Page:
The Ultimate Guide to Egg Nutrition

The Ultimate Guide to Egg Nutrition

It’s hard to find a food that beats eggs (pun fully intended!). Eggs are nutrition powerhouses that can make an already healthy meal feel more filling.

If you love eggs, you’re not alone — Americans eat about 250 eggs per person, per year.

But despite being a popular protein, eggs have stirred up a lot of nutrition controversy (and flip-flopping): “Don’t eat egg yolks!” “Eat the egg yolk!” “Eggs have too much cholesterol!” “Egg whites are best!”

With this guide, we’ll help you unscramble some egg nutrition facts and whisk up a few egg-cellent recipes.

(No more egg puns. We promise.)

Health Benefits of Eating Eggs

While eggs aren’t exactly nature’s perfect food, they do come pretty darn close. Here are five reasons why we think eggs deserve a place on your plate:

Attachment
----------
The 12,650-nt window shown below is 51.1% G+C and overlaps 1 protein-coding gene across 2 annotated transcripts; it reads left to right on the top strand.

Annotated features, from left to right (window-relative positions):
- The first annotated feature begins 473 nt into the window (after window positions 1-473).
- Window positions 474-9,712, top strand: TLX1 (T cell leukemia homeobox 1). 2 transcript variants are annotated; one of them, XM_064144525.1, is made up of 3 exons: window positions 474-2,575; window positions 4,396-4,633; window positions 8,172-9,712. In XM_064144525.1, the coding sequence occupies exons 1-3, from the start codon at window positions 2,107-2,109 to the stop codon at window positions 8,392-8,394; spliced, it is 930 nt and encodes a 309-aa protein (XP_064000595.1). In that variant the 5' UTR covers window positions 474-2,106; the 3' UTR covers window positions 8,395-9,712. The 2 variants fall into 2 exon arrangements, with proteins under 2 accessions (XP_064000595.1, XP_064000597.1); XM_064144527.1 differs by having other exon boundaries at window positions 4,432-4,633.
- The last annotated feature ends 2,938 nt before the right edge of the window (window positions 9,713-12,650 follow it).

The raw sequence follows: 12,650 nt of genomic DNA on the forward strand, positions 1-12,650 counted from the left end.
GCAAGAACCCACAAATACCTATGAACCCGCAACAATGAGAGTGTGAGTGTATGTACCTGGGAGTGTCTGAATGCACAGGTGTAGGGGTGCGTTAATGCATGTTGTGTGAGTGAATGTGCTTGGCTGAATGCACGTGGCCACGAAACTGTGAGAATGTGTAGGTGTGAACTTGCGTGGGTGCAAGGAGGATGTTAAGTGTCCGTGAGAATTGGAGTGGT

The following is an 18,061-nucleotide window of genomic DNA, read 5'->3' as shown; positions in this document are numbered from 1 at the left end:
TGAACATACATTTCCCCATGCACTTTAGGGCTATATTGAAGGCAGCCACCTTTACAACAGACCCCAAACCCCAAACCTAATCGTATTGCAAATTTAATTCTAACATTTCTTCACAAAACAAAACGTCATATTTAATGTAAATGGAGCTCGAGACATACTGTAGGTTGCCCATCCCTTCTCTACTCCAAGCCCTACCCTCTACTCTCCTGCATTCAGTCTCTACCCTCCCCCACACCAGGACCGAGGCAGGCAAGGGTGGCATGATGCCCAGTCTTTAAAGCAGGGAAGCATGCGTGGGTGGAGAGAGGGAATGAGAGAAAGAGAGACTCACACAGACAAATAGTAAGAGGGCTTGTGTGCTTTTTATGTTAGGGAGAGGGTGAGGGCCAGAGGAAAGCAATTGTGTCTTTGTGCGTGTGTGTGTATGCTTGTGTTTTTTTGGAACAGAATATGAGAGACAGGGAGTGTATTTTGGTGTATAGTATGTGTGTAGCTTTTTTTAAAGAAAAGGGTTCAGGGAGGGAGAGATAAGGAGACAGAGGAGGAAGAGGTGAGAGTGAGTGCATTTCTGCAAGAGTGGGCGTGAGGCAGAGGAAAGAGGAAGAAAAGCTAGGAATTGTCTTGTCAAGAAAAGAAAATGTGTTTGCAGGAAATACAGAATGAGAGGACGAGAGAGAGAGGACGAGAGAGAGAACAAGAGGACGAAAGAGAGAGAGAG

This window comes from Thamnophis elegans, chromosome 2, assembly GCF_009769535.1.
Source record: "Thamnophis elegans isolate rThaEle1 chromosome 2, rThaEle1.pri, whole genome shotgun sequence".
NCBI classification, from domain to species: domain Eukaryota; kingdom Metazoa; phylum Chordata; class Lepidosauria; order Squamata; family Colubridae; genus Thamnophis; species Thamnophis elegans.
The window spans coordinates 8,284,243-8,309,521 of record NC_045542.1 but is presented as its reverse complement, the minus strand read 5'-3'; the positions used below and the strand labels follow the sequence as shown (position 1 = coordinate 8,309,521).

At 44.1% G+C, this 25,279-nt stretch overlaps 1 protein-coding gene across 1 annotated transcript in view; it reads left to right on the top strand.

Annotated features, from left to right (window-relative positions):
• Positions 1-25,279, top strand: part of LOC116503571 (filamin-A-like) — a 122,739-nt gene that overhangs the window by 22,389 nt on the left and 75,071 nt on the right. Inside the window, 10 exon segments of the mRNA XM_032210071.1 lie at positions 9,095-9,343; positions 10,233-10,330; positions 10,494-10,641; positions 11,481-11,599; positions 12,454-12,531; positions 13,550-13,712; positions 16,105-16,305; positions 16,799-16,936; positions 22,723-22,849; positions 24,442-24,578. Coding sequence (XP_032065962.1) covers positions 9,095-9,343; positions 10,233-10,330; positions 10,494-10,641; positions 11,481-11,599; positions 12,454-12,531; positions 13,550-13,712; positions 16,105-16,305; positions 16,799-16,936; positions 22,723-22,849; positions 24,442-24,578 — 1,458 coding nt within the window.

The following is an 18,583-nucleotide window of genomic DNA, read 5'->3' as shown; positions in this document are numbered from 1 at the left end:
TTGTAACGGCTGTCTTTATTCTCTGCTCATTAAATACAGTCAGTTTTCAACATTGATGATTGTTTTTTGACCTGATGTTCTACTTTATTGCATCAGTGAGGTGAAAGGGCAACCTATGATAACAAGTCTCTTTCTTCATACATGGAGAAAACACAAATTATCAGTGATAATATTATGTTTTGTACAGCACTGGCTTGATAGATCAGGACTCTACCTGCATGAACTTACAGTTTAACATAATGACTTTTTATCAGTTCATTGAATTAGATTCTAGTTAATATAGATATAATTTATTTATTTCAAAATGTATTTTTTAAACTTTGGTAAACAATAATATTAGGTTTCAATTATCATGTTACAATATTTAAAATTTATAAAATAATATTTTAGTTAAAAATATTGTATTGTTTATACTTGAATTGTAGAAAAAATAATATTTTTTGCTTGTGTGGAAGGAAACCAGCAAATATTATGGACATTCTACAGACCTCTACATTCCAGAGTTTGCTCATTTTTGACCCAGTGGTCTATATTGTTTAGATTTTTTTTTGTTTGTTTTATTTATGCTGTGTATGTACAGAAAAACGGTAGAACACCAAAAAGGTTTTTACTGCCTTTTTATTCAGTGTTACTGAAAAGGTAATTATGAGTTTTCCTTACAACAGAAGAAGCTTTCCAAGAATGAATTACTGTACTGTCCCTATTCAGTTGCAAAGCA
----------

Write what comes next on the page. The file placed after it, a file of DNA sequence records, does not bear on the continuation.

Eggs are nutrient-rich

The term “superfood” doesn’t have an official definition, but if it did, eggs would probably fit the bill.

One large egg is just 70 calories and provides 18 vitamins and minerals including vitamins A, D, E, B6, B12, folic acid, biotin, choline, calcium, iron, selenium, and the list goes on.

Of these nutrients, eggs are a really good source for biotin, choline, and selenium — one egg satisfies more than 25 percent of your daily needs for each of these three nutrients.

Choline is an important nutrient for brain health, cell development, and muscle function. Research suggests that many people aren’t getting enough of it.

“Eggs are one of the few foods high in choline, which may help people get through long workouts with more stamina, ” says Marisa Moore, MBA, R.D.N.

Eggs are protein-packed

You may already know that eggs are a high-protein food favored by fitness folks. But did you know egg protein is a worthy rival for whey protein?